The Economics of High Resistance Grounding

When there is a phase to ground fault on the system and maintenance crew are trying to determine the source of the fault, they are even more danger considering first of all they are working on an energized system and the potential to having a phase to phase fault before resolving the first, can be potentially dangerous to life and the electrical system as a whole, also considering the heavy wear and tear of the insulation on the system and the shutdown time and cost if a fatally occurs. Why are modern engineers still designing and recommending the system?

These systems are used where continuity of supply is particularly important, including in hospitals, ships, and some industrial processes. The outage rate is much lower with a properly maintained HRG system.

A second fault on a properly designed HRG system is no more dangerous and no more likely than a first fault on a solidly earthed system. Both are cleared by conventional protection and safety is provided (where relevant) by protective earthing and or leakage protection. There is no "wear" on the insulation, although there is increased stress (compared with a solidly earthed system), and for this reason the insulation (and surge arrestors) are specified with more withstand.

There now exist insulation monitoring methods that allow the faulted part of the network to be distinguished, can be used even on systems with VFDs, and are practicable to be pre-installed at least to feeder level (No requirement to apply clamp-on CTs to live conductors, and it is debatable how dangerous this is since in most cases the CTs can be placed on cables. No need to open live switchboards, and the cables are often in open ladders and accessible to all).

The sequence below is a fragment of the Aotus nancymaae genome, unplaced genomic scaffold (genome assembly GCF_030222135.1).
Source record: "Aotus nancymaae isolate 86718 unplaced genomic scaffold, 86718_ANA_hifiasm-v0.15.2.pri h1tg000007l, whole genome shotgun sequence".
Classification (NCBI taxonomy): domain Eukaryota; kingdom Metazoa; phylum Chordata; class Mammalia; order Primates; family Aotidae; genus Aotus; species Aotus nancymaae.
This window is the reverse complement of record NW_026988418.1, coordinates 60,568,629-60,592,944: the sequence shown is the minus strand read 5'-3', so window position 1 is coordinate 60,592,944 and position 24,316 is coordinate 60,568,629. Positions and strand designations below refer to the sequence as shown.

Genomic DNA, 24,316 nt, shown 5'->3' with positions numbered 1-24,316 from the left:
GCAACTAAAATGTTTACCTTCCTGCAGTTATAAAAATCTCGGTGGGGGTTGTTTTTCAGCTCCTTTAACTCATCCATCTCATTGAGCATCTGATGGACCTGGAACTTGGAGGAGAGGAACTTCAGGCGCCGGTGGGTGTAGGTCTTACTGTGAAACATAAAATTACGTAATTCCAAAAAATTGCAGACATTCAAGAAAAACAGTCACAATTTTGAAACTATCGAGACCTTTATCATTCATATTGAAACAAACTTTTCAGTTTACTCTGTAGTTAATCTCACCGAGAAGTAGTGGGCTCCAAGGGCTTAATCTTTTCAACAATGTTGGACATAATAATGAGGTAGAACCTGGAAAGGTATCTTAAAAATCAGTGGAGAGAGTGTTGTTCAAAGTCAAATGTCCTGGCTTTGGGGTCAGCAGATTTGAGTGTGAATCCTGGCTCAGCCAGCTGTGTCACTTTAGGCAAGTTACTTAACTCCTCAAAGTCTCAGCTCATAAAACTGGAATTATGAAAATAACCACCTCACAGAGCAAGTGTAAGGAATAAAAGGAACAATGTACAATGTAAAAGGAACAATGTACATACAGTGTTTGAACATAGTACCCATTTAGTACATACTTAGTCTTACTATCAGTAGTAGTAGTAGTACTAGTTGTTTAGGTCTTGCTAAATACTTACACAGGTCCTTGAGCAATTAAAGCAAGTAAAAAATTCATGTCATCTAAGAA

Further sectionalizing to individual load level can be done by switching out loads one by one. Done in a controlled way (as opposed to an unplanned protection trip) by swapping from the running to the backup motor this need not interrupt the process).

With a HRG system the fault is limited through the resistor and while it is true that the voltage level on the two unfaulted phases will rise to line to line levels, the insulation threshold on 480v or 600v cable is sufficient. Secondarily, there is the option with the latest relays to trip the fault feeder or phase in a predetermined manner. HRG systems are not subject to transient over-voltages as ungrounded systems are and have a lower likelihood of arc flash issues. So why are they still being recommended, because they are safer.


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